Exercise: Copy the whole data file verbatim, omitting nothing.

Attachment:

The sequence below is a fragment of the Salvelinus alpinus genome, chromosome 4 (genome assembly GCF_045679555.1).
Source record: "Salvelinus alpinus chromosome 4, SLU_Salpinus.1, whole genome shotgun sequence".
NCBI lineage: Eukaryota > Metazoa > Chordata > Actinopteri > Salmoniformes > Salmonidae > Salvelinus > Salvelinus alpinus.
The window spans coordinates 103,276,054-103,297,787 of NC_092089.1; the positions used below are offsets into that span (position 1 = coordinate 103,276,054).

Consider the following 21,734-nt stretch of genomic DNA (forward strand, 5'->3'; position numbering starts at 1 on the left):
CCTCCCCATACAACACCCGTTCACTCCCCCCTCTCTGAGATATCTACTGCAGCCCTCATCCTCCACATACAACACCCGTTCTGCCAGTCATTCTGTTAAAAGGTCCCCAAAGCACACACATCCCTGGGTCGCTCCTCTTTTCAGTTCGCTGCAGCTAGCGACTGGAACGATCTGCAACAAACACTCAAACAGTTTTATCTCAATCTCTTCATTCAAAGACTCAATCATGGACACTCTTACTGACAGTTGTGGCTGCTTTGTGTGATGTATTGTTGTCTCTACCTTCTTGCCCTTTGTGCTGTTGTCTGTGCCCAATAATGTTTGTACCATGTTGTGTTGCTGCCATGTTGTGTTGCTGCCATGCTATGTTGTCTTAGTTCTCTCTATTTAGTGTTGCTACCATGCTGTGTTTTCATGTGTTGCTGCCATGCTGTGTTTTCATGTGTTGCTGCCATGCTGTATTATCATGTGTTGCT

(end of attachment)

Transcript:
The sequence below is a fragment of the Salvelinus alpinus genome, chromosome 4 (genome assembly GCF_045679555.1).
Source record: "Salvelinus alpinus chromosome 4, SLU_Salpinus.1, whole genome shotgun sequence".
NCBI lineage: Eukaryota > Metazoa > Chordata > Actinopteri > Salmoniformes > Salmonidae > Salvelinus > Salvelinus alpinus.
The window spans coordinates 103,276,054-103,297,787 of NC_092089.1; the positions used below are offsets into that span (position 1 = coordinate 103,276,054).

Consider the following 21,734-nt stretch of genomic DNA (forward strand, 5'->3'; position numbering starts at 1 on the left):
CCTCCCCATACAACACCCGTTCACTCCCCCCTCTCTGAGATATCTACTGCAGCCCTCATCCTCCACATACAACACCCGTTCTGCCAGTCATTCTGTTAAAAGGTCCCCAAAGCACACACATCCCTGGGTCGCTCCTCTTTTCAGTTCGCTGCAGCTAGCGACTGGAACGATCTGCAACAAACACTCAAACAGTTTTATCTCAATCTCTTCATTCAAAGACTCAATCATGGACACTCTTACTGACAGTTGTGGCTGCTTTGTGTGATGTATTGTTGTCTCTACCTTCTTGCCCTTTGTGCTGTTGTCTGTGCCCAATAATGTTTGTACCATGTTGTGTTGCTGCCATGTTGTGTTGCTGCCATGCTATGTTGTCTTAGTTCTCTCTATTTAGTGTTGCTACCATGCTGTGTTTTCATGTGTTGCTGCCATGCTGTGTTTTCATGTGTTGCTGCCATGCTGTATTATCATGTGTTGCT